Pilgrim spending could soothe Saudi Arabia's oil pain

Cheap oil pushes Saudi Arabia into further budget cuts
Cheap oil pushes Saudi Arabia into further budget cuts

Saudi Arabia has a big oil-shaped hole in its budget. Can religious tourism help plug it?

More than two million pilgrims will travel to Saudi Arabia in the next few days to visit Islam's holiest site in Mecca. The journey -- or Hajj -- is one of the pillars of Islam that all Muslims who are financially and physically able must perform once in their lifetime.

With the visitors comes a golden opportunity for the host country. Saudi Arabia desperately needs to find other sources of income beyond oil. And boosting tourism is high up on the government's agenda.

The collapse in world oil prices since 2014 has hit Saudi Arabia finances hard. The country relies on oil for most of its revenue, and its budget deficit swelled to nearly $100 billion last year as revenues fell by 23%.

Related: OPEC's dire finances fuel oil freeze talks

Tourism was worth about $22 billion to Saudi Arabia in 2015. But it's still relatively small, accounting for just 3.5% of GDP, compared to 40% for oil.

Still, the government has ambitious plans for the sector to help prepare the country for life after oil. It wants to attract 30 million international pilgrims a year by 2030, up from 8 million in 2015.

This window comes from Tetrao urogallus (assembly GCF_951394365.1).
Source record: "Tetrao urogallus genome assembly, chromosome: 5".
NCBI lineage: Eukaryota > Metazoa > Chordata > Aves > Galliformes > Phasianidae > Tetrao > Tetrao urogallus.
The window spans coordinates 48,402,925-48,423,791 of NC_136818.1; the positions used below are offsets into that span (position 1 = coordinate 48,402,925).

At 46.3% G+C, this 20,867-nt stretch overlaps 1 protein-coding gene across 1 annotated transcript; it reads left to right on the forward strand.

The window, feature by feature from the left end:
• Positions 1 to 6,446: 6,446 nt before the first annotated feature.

Around 883,000 people already work in tourism, filling nearly 8% of all jobs in the country. That number could rise to 1.3 million by 2030 if the government's goals are met, according to McKinsey Global Institute.

hajj mecca

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Saudi Arabia is planning to ease some visa restrictions to boost visitor numbers. It could, for example, allow pilgrims to stay in the country and travel to other cities after the end of Hajj. It is also investing heavily in new hotels and spending more than $13 million a year renovating historical sites.

Beyond its religious sites, Saudi Arabia also boasts ancient monuments, diving in the Red Sea, and the Arabian desert. But attracting more secular tourists could be more tricky.

"The societal atmosphere in the Kingdom is probably not conducive to mass market tourism," said Jason Tuvey, Middle East economist at Capital Economics.

"But there's certainly scope for the Kingdom to build upon its destination for pilgrims and attract tourists wanting to visit some of the Kingdom's natural landscapes and ancient architecture."

Related: Chaotic but unforgettable -- experiencing holy pilgrimage

This year's Hajj could be more subdued than in recent years after Saudi Arabia and Iran failed to reach an agreement that would allow Iranian pilgrims to travel to Mecca. Iran announced in May that it would be banning its pilgrims from performing Hajj, because of political tensions between the two countries.

Iranians are one of the biggest groups of visitors to Saudi Arabia, with estimated 600,000 coming last year.

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